Mark Yaconelli has spent years doing youth ministry and guiding others in starting new youth ministries or strengthening existing ones. He shared as much of his wisdom with the attendees as he could within the seven-hour symposium.

I love going to youth ministry conferences. The subject matter has always been useful, but the colleague time is truly priceless. Everyone there works with youth in some capacity and loves the youth in their lives. We all want to make the most of the ministries that we direct.

This symposium was called “From Anxiety to Love: A Contemplative Approach to Youth Ministry.” The central theme was addressing this idea and how to craft and maintain a love-driven youth ministry. We returned to love over and over again throughout the conference. Mark asked us to reflect on moments when we had experienced the sacred, or moments when we felt seen and heard. He told us several poignant stories of encounters with the sacred, of moments when he had seen love in action.

I think we innately know what love-driven ministry looks like. But living into it can be tricky. In a culture where anxiety is painfully prevalent, it’s easy to forget to connect with the loving presence of God. Mark mentioned several times that, in order to direct love-driven ministries, we need to be grounded in the loving presence of God ourselves. I was reminded of our Parish Retreat two years ago, when we learned about Sabbath and talked about trying to create it. It’s hard, and it may not look the same for everyone, and it may not look the same each week or day. But I do think it’s important. It’s easy to be plugged into our phones and computers constantly. What would it look like to be equally plugged into the loving presence of God?

I will carry what I learned at the symposium through the rest of Lent, and I look forward to seeing God’s love in action during Holy Week.


Reflection on March 21, 2018 Vestry Meeting

maggie cooke

 You Say Failure, I Say Not So Much

Hello again, it’s time to catch you up on the work of your Vestry, specifically last night’s regular monthly meeting. Did you know our practice of starting with spiritual reflection offered by a named Vestry Chaplain was proposed by the Rev. Jim Richardson, interim rector, ten years ago? It has been of great benefit in centering us, shifting our focus away from the day we had, and working the spiritual muscles we cannot always exercise in the secular parts of our lives. Chaplain Laura Eberly offered Mark 14:26-42, in which the followers of Jesus could not stay awake on the most important night of their lives. Major fail? Perhaps on the surface of things, but consider how we respond when we feel we’ve failed. How do we respond when we meet failure or betrayal in others? Many offered the idea that failure becomes transformative when we name it, own up to it, confess it. Doing the best we can with the resources available, thinking inside and around an issue, failure can transform to something that just didn’t work out as desired or expected. Chances are good that the personal relationships involved don’t end, but continue transformed by both naming the screw-up (owning up to it), naming the impact (“here’s how what you did hurt me”), and reaching for reconciliation (“what can we do here?”). It’s uncomfortable but liberating, and we frequently find forgiveness immediately. Consider Peter, adamant that he will not deny Jesus once, let alone three times. Well, jump to the next day, Peter’s done what he said he wouldn’t, and Peter is still the rock upon which the church is built. Embracing failure will be a saving grace. Once we learn from failure, it isn’t failure anymore, there is such a thing as failing well.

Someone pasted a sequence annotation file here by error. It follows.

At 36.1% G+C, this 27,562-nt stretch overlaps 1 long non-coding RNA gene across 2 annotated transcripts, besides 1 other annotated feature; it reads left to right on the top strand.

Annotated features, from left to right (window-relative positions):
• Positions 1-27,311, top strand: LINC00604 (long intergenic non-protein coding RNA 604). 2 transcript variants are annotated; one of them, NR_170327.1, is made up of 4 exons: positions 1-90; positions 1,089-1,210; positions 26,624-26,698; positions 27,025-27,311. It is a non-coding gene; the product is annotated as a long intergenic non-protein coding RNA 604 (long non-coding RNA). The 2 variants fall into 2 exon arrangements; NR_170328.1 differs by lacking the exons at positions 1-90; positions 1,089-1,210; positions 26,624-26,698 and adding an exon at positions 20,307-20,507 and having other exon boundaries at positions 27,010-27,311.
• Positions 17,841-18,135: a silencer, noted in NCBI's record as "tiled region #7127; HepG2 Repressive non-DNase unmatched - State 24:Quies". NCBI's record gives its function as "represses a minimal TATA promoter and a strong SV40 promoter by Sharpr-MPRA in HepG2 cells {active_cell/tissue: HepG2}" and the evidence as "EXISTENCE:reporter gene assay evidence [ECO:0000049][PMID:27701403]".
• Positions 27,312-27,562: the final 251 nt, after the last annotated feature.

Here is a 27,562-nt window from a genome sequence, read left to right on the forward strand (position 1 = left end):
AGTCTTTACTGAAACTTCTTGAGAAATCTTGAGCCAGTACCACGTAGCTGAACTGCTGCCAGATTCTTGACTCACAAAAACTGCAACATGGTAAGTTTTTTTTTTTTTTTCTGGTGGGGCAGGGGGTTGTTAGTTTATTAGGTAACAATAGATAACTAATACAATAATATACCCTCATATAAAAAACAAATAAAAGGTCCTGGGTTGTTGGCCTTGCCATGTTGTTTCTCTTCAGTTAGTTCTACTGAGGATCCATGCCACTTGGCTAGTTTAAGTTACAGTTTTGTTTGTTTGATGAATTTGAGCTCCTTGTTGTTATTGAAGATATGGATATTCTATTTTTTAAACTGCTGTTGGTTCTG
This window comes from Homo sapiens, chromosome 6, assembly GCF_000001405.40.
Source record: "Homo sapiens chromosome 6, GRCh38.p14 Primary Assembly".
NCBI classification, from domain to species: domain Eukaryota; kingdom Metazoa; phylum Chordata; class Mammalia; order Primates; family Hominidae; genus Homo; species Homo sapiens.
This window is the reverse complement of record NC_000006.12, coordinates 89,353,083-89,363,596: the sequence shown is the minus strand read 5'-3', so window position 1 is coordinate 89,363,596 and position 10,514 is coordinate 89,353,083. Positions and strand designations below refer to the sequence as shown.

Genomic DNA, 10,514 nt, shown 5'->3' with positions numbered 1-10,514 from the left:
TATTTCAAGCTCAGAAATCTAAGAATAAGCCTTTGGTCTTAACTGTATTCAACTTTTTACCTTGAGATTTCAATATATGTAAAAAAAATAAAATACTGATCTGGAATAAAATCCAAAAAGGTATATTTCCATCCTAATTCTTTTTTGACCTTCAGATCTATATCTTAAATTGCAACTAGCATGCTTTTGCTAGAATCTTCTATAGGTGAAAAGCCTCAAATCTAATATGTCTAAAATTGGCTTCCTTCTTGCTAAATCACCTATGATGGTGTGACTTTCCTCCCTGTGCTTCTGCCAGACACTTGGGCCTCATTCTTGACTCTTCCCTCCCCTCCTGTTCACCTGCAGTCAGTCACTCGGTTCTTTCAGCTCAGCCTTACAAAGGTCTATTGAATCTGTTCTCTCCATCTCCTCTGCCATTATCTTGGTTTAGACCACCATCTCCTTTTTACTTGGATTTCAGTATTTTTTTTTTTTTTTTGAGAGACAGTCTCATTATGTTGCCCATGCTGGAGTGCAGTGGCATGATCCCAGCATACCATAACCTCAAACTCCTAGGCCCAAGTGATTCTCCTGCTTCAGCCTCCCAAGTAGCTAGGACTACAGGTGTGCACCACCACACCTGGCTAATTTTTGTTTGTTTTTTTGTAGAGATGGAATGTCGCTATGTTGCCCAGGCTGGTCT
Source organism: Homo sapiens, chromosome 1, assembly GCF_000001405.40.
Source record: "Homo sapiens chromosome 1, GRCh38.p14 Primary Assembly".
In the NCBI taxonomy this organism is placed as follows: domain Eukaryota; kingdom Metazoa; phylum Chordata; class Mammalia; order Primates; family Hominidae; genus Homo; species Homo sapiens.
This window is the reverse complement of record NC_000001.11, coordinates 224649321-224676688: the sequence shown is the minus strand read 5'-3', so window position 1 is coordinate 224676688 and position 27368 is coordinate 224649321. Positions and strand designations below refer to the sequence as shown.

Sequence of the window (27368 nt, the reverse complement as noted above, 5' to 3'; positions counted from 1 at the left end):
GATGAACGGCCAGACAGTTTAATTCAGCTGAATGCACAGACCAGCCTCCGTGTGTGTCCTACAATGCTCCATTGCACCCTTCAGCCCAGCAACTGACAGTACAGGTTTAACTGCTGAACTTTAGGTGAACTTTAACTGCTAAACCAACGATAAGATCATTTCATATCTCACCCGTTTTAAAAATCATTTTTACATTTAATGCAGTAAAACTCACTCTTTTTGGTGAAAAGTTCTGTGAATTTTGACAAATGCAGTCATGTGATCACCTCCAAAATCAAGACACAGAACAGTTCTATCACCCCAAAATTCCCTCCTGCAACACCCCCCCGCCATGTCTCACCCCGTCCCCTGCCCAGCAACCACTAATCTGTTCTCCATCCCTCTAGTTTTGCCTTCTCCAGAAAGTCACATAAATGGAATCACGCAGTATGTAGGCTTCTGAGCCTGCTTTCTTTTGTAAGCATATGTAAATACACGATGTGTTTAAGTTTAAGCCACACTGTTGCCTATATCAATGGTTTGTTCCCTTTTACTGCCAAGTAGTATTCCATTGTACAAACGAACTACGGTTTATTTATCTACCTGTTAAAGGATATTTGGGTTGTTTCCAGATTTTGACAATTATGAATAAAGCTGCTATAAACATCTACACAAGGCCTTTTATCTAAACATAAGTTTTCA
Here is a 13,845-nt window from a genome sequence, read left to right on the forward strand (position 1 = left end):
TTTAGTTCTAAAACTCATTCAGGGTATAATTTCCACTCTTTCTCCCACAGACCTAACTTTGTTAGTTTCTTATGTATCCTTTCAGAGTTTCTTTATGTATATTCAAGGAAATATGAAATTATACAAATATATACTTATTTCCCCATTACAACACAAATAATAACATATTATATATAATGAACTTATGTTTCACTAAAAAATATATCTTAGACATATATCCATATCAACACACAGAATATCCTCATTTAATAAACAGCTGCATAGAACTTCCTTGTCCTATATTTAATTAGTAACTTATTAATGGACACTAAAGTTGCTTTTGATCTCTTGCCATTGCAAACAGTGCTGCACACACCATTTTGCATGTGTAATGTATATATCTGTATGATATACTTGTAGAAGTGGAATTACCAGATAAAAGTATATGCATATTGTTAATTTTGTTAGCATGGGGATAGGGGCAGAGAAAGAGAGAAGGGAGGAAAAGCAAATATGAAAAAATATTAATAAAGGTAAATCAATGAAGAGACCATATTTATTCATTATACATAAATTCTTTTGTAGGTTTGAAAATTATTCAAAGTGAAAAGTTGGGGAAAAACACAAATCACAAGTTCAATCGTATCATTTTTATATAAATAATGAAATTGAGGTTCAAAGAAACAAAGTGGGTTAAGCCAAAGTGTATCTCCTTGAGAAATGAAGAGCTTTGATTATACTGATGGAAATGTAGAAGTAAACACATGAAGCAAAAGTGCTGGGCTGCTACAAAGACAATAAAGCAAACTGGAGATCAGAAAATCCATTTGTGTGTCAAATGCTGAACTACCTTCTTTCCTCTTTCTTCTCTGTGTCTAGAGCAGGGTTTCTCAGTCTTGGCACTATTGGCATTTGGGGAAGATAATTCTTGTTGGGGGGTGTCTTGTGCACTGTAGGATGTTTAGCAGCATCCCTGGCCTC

Moving on to business, February meeting minutes and Financial Reports from January and February were approved, and Andy Willis was formally welcomed and elected as our new Vestry Clerk. We then approved the Parochial Report, the annual report to the Diocese listing who we are and what we do; ALL the numbers – how many of us were where, when, doing what, and how many people were cared for by outreach. Entries on this report change over time as issues of importance are viewed differently through the years.

I hope you have read, or will look back to read, about our relationship with ICAC, Interfaith Council of Alameda County. It was unanimously approved that All Souls become a voting member. Lewis Maldonado, Janet Chisholm, and Stacey Alexeef, on behalf of the Justice and Peace Committee, are the parishioners most knowledgeable about ICAC.

When Bishop Marc visited on Martin Luther King weekend, he had a preaching engagement that afternoon and could not meet with the Vestry over lunch as is the custom. He offered instead to attend last night’s Vestry meeting. We were distressed to hear that Bishop Marc’s mother in Tennessee had fallen ill, but relieved that he could fly immediately to be with her. In his stead, the Rev. Cn. Abbott Bailey (Executive Officer of the Diocese of California) joined us. She serves as Canon to the Ordinary, meaning (I really didn’t know) a Deputy to the Bishop. The Vestry had identified three issues for conversation: 1) Hopes – ours for the Diocese and vice-versa, 2) Collaboration – how to have fruitful relationships among congregations, and 3) The Next Three Years.

Hopes – What brought us here? What kept us here? The answers to both were as wide ranging as the personalities in the room; what brought me and what kept me are very different things. But a common thread emerged, many remarking on how soon we felt involved, not coerced but needed, welcomed and steered to what suited our hunger. Canon Bailey offered the following as hopes for us: The Church is in an intriguing and interesting time, it’s exciting to move away from church as establishment, to learning what it is to engage. God’s work is not inside the church; that is to say we are not the dispenser of grace and reconciliation. Where is God calling us to participate? Will congregations live into that as fully as possible. Are we called to create churchgoers or are we called to participate? It is utterly important to care deeply for our members, but the locus is changing outward.